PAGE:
permission or right to enter: admittance into the exhibit room.
an act of admitting.
Electricity. the measure of the ability of a circuit to conduct an alternating current, consisting of two components, conductance and susceptance; the reciprocal of impedance, expressed in mhos. Symbol: Y
- re·ad·mit·tance, noun
Dictionary.com Unabridged Based on the Random House Unabridged Dictionary, © Random House, Inc. 2023
How to use admittance in a sentence
Proof of vaccination or negative coronavirus test taken within 72 hours is required for admittance to this show.The best things to do in the D.C. area the week of Nov. 4-10 | Fritz Hahn, Anying Guo, Chris Richards, Haben Kelati | November 4, 2021 | Washington Post
Proof of vaccination is required for admittance to this show.The best things to do in the D.C. area the week of Nov. 4-10 | Fritz Hahn, Anying Guo, Chris Richards, Haben Kelati | November 4, 2021 | Washington Post
For example, proposals have been floated that would require teachers and medical staff to provide proof of vaccination or a negative test to gain admittance to their workplaces.Israel’s “green pass” is an early vision of how we leave lockdown | Cat Ferguson | March 2, 2021 | MIT Technology Review
Bourquin knew there was a long list of criteria that needed to be satisfied to gain admittance to the Olympics.How break dancing made the leap from ’80s pop culture to the Olympic stage | Rick Maese | February 9, 2021 | Washington Post
In 1820, for instance, Harvard began requiring knowledge of algebra to gain admittance.America’s Math Curriculum Doesn’t Add Up (Ep. 391) | Steven D. Levitt | October 3, 2019 | Freakonomics
But for me, this admittance of uncertainty and doubts grounds Serial in reality.Adnan Killed Her! No, Jay Did It! Serial’s Uncertain, True-to-Reality End | Emily Shire | December 18, 2014 | THE DAILY BEAST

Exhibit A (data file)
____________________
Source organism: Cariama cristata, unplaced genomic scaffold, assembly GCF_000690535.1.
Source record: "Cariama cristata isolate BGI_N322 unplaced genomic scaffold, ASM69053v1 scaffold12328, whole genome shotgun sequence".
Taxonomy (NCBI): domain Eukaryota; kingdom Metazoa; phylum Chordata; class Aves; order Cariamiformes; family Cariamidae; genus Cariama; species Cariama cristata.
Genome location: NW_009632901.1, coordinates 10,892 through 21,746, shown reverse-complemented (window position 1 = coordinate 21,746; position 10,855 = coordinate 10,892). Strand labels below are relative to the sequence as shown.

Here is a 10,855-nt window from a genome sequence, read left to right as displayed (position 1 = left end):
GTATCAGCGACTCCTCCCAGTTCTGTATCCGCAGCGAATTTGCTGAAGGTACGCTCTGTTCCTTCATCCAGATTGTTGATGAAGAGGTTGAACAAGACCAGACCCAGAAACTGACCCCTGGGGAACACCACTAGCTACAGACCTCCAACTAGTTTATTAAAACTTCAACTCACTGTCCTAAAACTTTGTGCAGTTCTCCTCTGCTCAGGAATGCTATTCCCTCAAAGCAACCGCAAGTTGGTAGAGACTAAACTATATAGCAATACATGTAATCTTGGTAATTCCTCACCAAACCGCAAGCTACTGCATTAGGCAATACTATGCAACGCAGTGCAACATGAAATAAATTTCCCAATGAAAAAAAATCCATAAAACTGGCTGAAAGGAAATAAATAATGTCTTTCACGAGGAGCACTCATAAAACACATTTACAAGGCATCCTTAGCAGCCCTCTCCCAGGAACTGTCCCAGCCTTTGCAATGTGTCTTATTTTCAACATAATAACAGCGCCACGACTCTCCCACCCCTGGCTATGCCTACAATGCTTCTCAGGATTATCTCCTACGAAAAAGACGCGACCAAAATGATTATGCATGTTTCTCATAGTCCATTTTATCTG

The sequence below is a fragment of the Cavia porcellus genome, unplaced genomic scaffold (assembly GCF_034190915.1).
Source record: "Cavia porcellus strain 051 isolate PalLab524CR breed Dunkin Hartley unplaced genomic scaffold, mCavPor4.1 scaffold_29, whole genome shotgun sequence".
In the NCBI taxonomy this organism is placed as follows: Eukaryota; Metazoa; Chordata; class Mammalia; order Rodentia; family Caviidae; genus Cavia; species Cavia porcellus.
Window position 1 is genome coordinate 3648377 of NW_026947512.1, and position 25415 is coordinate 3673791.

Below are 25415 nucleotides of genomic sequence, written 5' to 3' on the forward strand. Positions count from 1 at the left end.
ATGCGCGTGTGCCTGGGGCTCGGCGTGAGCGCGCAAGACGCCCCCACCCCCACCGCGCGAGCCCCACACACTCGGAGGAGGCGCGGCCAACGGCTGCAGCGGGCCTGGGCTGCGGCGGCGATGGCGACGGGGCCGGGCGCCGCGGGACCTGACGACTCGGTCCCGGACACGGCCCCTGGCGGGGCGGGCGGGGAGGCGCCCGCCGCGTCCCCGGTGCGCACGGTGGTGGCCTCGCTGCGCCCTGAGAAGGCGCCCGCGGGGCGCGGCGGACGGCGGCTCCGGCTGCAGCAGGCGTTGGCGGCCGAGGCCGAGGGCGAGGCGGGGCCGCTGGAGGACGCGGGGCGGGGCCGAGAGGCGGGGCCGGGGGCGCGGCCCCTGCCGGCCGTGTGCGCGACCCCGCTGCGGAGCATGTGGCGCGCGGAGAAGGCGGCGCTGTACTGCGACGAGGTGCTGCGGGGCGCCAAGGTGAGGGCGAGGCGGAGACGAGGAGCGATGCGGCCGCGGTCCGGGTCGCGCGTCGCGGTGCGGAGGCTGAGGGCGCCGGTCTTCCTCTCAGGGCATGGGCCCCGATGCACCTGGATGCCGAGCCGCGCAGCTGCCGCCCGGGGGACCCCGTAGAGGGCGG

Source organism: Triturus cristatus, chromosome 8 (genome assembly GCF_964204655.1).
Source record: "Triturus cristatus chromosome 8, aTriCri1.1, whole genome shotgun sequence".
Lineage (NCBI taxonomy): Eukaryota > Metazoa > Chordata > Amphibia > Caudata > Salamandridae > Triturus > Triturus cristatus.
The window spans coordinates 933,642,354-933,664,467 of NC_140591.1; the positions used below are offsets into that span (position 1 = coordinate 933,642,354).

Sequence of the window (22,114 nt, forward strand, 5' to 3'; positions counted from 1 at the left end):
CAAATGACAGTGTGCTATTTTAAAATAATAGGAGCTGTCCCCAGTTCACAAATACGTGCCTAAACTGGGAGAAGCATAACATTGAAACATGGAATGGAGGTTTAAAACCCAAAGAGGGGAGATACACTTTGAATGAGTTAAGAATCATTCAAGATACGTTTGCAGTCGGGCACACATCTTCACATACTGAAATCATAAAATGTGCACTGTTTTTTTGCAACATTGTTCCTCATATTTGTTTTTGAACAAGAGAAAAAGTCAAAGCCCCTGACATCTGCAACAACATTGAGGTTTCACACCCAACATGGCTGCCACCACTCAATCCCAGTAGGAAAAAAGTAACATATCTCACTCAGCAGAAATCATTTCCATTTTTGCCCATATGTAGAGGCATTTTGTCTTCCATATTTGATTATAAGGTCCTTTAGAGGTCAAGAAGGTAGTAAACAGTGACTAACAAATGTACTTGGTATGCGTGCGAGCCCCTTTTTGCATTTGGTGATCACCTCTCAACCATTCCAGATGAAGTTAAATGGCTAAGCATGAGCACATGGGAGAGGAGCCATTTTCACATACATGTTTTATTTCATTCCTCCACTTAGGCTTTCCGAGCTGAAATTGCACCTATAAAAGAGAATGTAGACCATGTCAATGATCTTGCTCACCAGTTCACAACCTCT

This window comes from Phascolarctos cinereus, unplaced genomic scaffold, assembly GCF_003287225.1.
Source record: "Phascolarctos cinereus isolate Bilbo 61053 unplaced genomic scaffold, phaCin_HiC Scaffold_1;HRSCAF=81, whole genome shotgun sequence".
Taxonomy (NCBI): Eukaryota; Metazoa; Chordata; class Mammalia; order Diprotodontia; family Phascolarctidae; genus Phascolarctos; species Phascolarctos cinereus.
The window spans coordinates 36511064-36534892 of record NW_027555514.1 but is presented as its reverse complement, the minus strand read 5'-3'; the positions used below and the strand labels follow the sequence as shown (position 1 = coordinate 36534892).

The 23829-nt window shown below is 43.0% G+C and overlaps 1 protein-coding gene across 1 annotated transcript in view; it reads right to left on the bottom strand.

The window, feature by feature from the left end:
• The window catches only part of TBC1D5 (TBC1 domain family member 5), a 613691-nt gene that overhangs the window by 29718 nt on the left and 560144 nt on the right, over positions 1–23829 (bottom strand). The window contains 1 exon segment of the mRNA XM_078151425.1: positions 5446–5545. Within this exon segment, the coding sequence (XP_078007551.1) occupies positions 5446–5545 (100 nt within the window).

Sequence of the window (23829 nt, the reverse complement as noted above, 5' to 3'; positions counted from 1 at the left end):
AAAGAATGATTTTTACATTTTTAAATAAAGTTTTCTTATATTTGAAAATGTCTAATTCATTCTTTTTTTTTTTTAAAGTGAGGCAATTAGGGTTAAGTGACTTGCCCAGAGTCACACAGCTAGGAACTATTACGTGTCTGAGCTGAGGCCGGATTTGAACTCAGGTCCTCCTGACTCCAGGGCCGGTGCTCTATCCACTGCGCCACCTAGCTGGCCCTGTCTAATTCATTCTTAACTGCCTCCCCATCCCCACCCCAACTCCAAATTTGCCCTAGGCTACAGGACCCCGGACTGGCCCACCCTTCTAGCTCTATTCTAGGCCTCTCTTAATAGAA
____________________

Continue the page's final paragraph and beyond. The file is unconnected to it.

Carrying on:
Choosing not to pursue a perpetrator is not admittance of lies or false motives.
Nostalgic pangs aside, it would also be a semi-admittance by LeBron that he made a mistake way back when.Where Free Agent LeBron James Will Take His Talents Next | Robert Silverman | June 24, 2014 | THE DAILY BEAST
On Halloween night alone, an estimated 4,000 people will buy tickets—$25 for regular admittance, $50 for VIP.The House of Shock Is Terrifying Its Guests and Causing Controversy—and the Zombies Who Run the Show Are Loving It | Tyler Gillespie | October 25, 2013 | THE DAILY BEAST
Was this an admittance that the old approach was the wrong one, then?
Accompanied by her four little orphans, she recently gained admittance to Mr. Frick.Prison Memoirs of an Anarchist | Alexander Berkman
When she reached the house, she saw that no one was at home; but, knowing where the key was kept, she easily gained admittance.The value of a praying mother | Isabel C. Byrum
The gate itself, closed by enormous locks, had a wicket through which to examine those who asked admittance.Catherine de' Medici | Honore de Balzac
Business was then proceeded with:—election of officers, admittance of new brethren, authorisation of indentures.The Influence and Development of English Gilds | Francis Aiden Hibbert
One of these was the house of Colette; and at his door our ill-starred John was presently beating for admittance.Tales and Fantasies | Robert Louis Stevenson
British Dictionary definitions for admittance
the right or authority to enter
the act of giving entrance
electrical engineering the reciprocal of impedance, usually measured in siemens. It can be expressed as a complex quantity, the real part of which is the conductance and the imaginary part the susceptance: Symbol: y
Collins English Dictionary - Complete & Unabridged 2012 Digital Edition © William Collins Sons & Co. Ltd. 1979, 1986 © HarperCollins Publishers 1998, 2000, 2003, 2005, 2006, 2007, 2009, 2012
Scientific definitions for admittance
A measure of the ability of a circuit or component to allow current flow when exposed to AC voltages (its AC conductance). It is equal to the reciprocal of the impedance of the circuit, just as conductivity is equal to the reciprocal of resistance, and is similarly measured in mhos.
The American Heritage® Science Dictionary Copyright © 2011. Published by Houghton Mifflin Harcourt Publishing Company. All rights reserved.